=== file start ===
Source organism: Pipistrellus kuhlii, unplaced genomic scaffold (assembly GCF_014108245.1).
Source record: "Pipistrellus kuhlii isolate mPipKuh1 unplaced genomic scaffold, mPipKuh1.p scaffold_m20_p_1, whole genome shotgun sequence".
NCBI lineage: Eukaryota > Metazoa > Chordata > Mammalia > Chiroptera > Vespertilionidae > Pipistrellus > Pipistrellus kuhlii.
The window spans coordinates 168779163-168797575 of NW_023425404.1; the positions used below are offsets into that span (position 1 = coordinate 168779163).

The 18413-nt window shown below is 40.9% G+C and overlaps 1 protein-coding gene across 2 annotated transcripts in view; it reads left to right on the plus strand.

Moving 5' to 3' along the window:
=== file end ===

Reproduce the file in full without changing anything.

Source organism: Pipistrellus kuhlii, unplaced genomic scaffold (assembly GCF_014108245.1).
Source record: "Pipistrellus kuhlii isolate mPipKuh1 unplaced genomic scaffold, mPipKuh1.p scaffold_m20_p_1, whole genome shotgun sequence".
NCBI lineage: Eukaryota > Metazoa > Chordata > Mammalia > Chiroptera > Vespertilionidae > Pipistrellus > Pipistrellus kuhlii.
The window spans coordinates 168779163-168797575 of NW_023425404.1; the positions used below are offsets into that span (position 1 = coordinate 168779163).

The 18413-nt window shown below is 40.9% G+C and overlaps 1 protein-coding gene across 2 annotated transcripts in view; it reads left to right on the plus strand.

Moving 5' to 3' along the window: